More and more cases of mumps are coming into the Spokane regional health district. As of Monday afternoon, there were 44 cases of mumps in Spokane County, which makes this the worst mumps outbreak in decades.
And health officials say this number will likely go up.
Dozens of unvaccinated students will be forced to leave school this week, and if these cases continue to pop up, these students may be out of school for months.
About 20 kids at Rogers High School and 20 more students at Regal Elementary School will be spending at least the next month home.
These students are excluded either because they have not received 2 doses of the Measles, Mumps and Rubella (MMR) vaccine, or have not proven their immunity through a blood test.
MD Gretchen Lasalle explained, "we have a vaccine for mumps and we don't see the illnesses as much anymore and so I think people forget how serious they can be, and they don't think vaccination is as neccesary."
The doctor says taking these students out of school is an effort to keep them and their classmates from catching the illness.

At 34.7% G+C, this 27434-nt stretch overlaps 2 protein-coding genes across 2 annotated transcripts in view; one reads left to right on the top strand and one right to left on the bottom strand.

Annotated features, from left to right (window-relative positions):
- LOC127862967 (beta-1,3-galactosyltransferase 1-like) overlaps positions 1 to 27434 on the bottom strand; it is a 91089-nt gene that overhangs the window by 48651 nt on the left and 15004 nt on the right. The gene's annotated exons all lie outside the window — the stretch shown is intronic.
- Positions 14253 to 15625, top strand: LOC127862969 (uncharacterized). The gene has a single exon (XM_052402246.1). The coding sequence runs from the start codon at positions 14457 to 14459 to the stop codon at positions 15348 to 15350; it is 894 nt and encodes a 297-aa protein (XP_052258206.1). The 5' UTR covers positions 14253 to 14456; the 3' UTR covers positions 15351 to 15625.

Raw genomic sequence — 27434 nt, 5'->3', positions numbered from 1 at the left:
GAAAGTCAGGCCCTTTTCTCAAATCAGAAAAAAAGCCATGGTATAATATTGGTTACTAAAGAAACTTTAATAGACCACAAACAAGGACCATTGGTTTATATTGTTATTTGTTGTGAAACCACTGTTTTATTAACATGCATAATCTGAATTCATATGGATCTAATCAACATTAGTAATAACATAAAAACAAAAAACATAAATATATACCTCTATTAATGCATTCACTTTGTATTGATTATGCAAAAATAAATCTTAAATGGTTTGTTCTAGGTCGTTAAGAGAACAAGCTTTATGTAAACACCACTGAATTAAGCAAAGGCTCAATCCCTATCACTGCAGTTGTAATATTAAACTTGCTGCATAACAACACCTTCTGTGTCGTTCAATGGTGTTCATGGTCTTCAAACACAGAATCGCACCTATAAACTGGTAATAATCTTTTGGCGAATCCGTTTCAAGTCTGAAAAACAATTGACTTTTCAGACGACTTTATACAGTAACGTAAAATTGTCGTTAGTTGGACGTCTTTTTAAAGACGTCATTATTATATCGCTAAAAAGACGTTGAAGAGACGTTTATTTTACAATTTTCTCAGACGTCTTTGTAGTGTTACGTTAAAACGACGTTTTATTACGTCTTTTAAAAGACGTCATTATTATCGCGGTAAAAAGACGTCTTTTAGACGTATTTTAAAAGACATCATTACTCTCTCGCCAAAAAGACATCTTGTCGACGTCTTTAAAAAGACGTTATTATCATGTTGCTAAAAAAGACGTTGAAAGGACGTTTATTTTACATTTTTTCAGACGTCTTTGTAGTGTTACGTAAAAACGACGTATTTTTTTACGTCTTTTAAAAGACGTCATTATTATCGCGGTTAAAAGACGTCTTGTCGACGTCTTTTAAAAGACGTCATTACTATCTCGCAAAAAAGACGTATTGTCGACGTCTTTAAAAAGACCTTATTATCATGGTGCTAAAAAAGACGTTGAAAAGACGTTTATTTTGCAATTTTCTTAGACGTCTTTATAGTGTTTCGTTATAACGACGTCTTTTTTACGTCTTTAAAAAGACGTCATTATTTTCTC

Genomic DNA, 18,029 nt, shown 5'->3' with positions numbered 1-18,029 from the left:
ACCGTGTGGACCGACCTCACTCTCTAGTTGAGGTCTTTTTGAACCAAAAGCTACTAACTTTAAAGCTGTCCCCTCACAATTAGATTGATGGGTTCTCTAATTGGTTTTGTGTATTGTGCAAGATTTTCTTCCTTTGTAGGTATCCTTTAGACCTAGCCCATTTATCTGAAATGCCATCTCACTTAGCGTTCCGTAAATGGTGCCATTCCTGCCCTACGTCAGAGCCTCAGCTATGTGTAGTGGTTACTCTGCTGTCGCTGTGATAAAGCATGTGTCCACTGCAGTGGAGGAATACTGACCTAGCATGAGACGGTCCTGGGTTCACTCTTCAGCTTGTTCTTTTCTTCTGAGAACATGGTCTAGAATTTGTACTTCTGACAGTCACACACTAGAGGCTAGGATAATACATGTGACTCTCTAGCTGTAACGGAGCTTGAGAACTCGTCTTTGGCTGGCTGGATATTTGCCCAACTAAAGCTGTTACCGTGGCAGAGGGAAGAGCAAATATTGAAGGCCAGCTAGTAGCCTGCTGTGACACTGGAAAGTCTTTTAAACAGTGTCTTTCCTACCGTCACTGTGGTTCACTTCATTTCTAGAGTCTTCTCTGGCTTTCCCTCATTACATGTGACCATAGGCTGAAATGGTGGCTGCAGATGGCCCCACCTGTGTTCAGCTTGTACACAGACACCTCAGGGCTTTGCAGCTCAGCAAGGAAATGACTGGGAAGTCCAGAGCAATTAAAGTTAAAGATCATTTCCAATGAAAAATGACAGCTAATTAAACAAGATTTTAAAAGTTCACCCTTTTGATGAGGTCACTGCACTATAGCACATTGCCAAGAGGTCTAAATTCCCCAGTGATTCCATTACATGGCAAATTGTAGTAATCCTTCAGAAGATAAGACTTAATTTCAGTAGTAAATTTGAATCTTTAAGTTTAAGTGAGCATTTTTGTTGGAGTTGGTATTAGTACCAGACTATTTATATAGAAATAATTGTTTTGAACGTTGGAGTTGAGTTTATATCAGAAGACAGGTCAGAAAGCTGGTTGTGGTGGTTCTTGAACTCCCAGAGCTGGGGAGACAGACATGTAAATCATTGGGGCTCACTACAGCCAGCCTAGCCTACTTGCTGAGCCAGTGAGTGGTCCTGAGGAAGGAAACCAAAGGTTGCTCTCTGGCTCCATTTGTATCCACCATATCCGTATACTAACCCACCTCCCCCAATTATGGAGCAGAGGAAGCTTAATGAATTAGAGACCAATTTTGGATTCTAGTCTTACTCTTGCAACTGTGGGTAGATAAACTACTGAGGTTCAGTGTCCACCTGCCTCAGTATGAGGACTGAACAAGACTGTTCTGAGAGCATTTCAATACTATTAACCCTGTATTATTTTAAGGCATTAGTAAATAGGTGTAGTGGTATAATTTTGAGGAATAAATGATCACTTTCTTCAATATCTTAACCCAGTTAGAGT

"Well, it's highly contagious and you don't have symptoms until you're a couple of days into the illness. So you can pass it on without knowing it."
Students who are not vaccinated will have to stay home for up to 25 days, starting 12 days after the first exposure at their specific school.
And with the Spokane Regional Health district expecting more cases to be reported, Dr. Lasalle said "that's one to two months out of school... that's a big loss."
According to the Regional Health district, the 44 cases of mumps include 27 people who have been vaccinated, 8 who have not been vaccinated, and 9 whose vaccination status is unknown.
Most of the cases are in young people between 10 and 19 years old. If you have not received a note from your child's school or the health district about mumps at your specific school, that school is not currently affected.
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